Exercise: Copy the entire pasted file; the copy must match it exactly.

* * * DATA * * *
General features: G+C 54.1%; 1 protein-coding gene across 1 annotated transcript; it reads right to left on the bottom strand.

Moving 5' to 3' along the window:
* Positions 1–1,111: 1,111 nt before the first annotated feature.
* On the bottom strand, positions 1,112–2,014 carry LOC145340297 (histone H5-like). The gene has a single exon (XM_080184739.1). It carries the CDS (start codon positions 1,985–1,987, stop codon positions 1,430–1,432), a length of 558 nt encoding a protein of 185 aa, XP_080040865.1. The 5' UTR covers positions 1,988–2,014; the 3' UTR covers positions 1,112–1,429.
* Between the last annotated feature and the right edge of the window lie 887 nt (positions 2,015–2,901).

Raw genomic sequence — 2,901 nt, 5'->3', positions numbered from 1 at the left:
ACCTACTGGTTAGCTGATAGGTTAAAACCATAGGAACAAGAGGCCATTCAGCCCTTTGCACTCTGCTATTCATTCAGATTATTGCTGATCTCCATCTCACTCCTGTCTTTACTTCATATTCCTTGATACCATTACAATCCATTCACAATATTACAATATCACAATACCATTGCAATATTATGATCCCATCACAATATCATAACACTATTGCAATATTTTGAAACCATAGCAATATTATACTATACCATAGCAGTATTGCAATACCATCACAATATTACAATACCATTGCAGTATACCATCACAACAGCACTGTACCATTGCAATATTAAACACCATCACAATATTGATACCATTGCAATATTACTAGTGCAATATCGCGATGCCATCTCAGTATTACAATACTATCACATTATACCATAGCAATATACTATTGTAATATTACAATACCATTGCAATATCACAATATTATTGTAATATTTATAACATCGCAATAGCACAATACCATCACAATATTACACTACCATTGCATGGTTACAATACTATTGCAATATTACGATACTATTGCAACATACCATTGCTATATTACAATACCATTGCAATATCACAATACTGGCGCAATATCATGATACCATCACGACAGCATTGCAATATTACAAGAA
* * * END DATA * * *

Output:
General features: G+C 54.1%; 1 protein-coding gene across 1 annotated transcript; it reads right to left on the bottom strand.

Moving 5' to 3' along the window:
* Positions 1–1,111: 1,111 nt before the first annotated feature.
* On the bottom strand, positions 1,112–2,014 carry LOC145340297 (histone H5-like). The gene has a single exon (XM_080184739.1). It carries the CDS (start codon positions 1,985–1,987, stop codon positions 1,430–1,432), a length of 558 nt encoding a protein of 185 aa, XP_080040865.1. The 5' UTR covers positions 1,988–2,014; the 3' UTR covers positions 1,112–1,429.
* Between the last annotated feature and the right edge of the window lie 887 nt (positions 2,015–2,901).

Raw genomic sequence — 2,901 nt, 5'->3', positions numbered from 1 at the left:
ACCTACTGGTTAGCTGATAGGTTAAAACCATAGGAACAAGAGGCCATTCAGCCCTTTGCACTCTGCTATTCATTCAGATTATTGCTGATCTCCATCTCACTCCTGTCTTTACTTCATATTCCTTGATACCATTACAATCCATTCACAATATTACAATATCACAATACCATTGCAATATTATGATCCCATCACAATATCATAACACTATTGCAATATTTTGAAACCATAGCAATATTATACTATACCATAGCAGTATTGCAATACCATCACAATATTACAATACCATTGCAGTATACCATCACAACAGCACTGTACCATTGCAATATTAAACACCATCACAATATTGATACCATTGCAATATTACTAGTGCAATATCGCGATGCCATCTCAGTATTACAATACTATCACATTATACCATAGCAATATACTATTGTAATATTACAATACCATTGCAATATCACAATATTATTGTAATATTTATAACATCGCAATAGCACAATACCATCACAATATTACACTACCATTGCATGGTTACAATACTATTGCAATATTACGATACTATTGCAACATACCATTGCTATATTACAATACCATTGCAATATCACAATACTGGCGCAATATCATGATACCATCACGACAGCATTGCAATATTACAAGAA